To categorize Something In The Water as just another music festival would be selling it short. Last weekend’s Virginia Beach event is the brainchild of musical legend Pharrell Williams, held during what is the region’s annual “College Beach Weekend,” when young students from the area take to the sand and party it up. According to some locals I spoke with, the tradition has some negative side effects for the region, including vandalism, which made a more organized activity at the beach all the more appealing (though there is something to be said about the reality of this reputation). If young people were already going to come to Virginia Beach to party, why not organize a festival and try to change some of the narratives surrounding the annual escapade?
Enter Pharrell and an entire community. Pharrell is from the region, as are a ton of other successful musicians, and Something In The Water aimed to honor that, right down to the naming of the festival. Something In The Water implies that something special comes from what is called “the seven cities,” referring to the greater metro of Norfolk, Virginia Beach, Chesapeake, Portsmouth, Newport News, Hampton, and Suffolk. And it’s a hard point to argue when you consider artists like Pusha T, Dram, Dave Matthews Band, Chris Brown, Timbaland, and others that would feature into the event were all born or raised relatively near the festival’s site. Hometown pride could be felt in the festival’s creation and its execution, wanting to put Virginia Beach’s best foot forward to those traveling in, sure, but mostly honoring the hard-working, dedicated locals who’d never had an event of this scale take place in their home city.
And the city responded with both resilience and enthusiasm. The former could be seen in the festival’s opening day, which was scheduled to feature Matthews, Lil Uzi Vert, Migos, Maggie Rogers, and Janelle Monae among others, but found a weather delay turn into a full-scale cancelation. With intense winds, lightning, and hail, the festival did the right thing by putting their attendees’ safety at the forefront and not creating an unnecessarily dangerous situation, even if it hurt that so many great artists wouldn’t get the chance to appear. Partial refunds were granted for the scrapped day, and most importantly, the festival pulled up their bootstraps and focused on making the final two days as memorable as possible. If there was any concern whether fans had ill will, that was alleviated by the massive lines that formed well before the gates opened on Saturday, with festival goers sprinting to get prime viewing locations, clearly ready to make the most out of the great weather that the rest of the weekend held.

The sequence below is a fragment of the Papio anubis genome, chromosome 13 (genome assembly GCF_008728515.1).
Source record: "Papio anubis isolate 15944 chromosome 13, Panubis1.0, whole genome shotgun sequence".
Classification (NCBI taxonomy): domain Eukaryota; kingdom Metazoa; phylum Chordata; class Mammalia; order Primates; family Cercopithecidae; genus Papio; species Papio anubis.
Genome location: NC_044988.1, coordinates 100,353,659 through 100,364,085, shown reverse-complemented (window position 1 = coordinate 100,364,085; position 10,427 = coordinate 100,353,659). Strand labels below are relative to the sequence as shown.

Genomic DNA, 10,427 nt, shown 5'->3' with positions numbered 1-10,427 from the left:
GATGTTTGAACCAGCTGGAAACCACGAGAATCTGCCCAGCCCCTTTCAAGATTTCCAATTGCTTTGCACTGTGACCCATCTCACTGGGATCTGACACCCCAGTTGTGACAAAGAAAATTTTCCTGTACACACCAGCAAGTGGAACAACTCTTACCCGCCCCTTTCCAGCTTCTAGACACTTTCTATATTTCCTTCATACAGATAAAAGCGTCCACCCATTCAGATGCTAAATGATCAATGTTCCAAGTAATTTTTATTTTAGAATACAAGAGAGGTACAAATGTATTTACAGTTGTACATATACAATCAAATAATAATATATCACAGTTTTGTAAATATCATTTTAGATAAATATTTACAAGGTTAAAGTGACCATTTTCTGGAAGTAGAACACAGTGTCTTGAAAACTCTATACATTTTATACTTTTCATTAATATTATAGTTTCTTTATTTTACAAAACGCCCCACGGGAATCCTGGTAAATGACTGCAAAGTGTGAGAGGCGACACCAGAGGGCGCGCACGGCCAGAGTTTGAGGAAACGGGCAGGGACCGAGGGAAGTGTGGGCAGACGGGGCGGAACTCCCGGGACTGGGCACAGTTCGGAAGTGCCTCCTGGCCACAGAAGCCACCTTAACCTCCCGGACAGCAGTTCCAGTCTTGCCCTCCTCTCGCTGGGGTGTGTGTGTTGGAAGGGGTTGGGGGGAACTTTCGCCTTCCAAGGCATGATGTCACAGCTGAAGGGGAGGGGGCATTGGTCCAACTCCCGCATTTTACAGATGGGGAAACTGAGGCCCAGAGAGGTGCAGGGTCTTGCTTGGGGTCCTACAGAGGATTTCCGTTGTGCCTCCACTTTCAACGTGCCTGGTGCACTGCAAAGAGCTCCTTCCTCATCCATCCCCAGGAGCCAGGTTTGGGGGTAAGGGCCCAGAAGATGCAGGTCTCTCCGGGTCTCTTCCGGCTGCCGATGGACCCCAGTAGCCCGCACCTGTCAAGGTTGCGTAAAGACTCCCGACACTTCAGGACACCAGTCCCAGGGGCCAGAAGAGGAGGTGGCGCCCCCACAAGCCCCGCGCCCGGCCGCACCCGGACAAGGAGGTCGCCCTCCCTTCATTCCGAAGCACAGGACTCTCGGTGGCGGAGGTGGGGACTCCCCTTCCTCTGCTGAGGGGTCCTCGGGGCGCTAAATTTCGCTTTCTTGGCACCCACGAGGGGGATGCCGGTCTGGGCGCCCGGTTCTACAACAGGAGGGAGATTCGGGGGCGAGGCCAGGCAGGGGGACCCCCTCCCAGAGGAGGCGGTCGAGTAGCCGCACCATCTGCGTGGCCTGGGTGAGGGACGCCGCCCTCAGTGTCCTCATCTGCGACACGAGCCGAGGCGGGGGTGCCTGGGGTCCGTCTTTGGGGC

Festival weather concerns are nothing new and something that will only be more common due to increasingly unpredictable weather around the globe thanks to climate change. Lollapalooza evacuates at some point almost every year, and New York’s Governors Ball has often seen weather halt their festivities. At the same time as Something In The Water was happening, New Orleans Jazz Fest was dealing with their own rain-related woes. It remains to be seen whether Something In The Water will turn into a yearly event or if the Friday cancelation affects its long-term viability, but regardless, this is something that happens at many music festivals, and should not be held against them.
By Saturday afternoon, the rain felt like a distant memory as artists like Rosalia, Kaytranada, and J Balvin impressed. Rosalia, like many on the bill, shouted out Pharrell for inviting her, and nearly broke down crying recalling how he was the first American artist to take notice of her and ask her to collaborate. Pharrell’s generosity to young musicians would become a theme of the event. Maggie Rogers shares a similar story, though her set cancelation didn’t allow her to tell it, while a surprise appearance by Tyler, The Creator during Pharrell Williams’ headlining set found the rapper telling his idol, “You changed my life.” The gratitude to Pharrell was found far and wide, with almost everyone who took to stage thanking him not just for putting on the event or for career support, but for his mammoth contributions to the culture, and his legacy will surely be felt for a long time to come.
The festival’s centerpiece was Pharrell’s set. Originally slotted to perform on both the festival’s first and second days, the schedules were adjusted to give Pharrell a longer set on Saturday to accommodate the grandeur of his vision. It was something that Pharrell had previously unveiled at Coachella in 2014, where a parade of guests appeared to showcase the breadth of his output as a producer, as a primary artist, and as a collaborator. It’s easy to forget that the same man who has struck ubiquitous hits with songs like the kid-friendly “Happy” and disco homage “Get Lucky” with Daft Punk has also done production for the likes of Kendrick Lamar on “Alright” and dropped a verse on Future’s “Move That Dope.” But this set was a celebration of everything Pharrell has managed in his storied career, and the sheer amount of guests felt like an embarrassment of riches.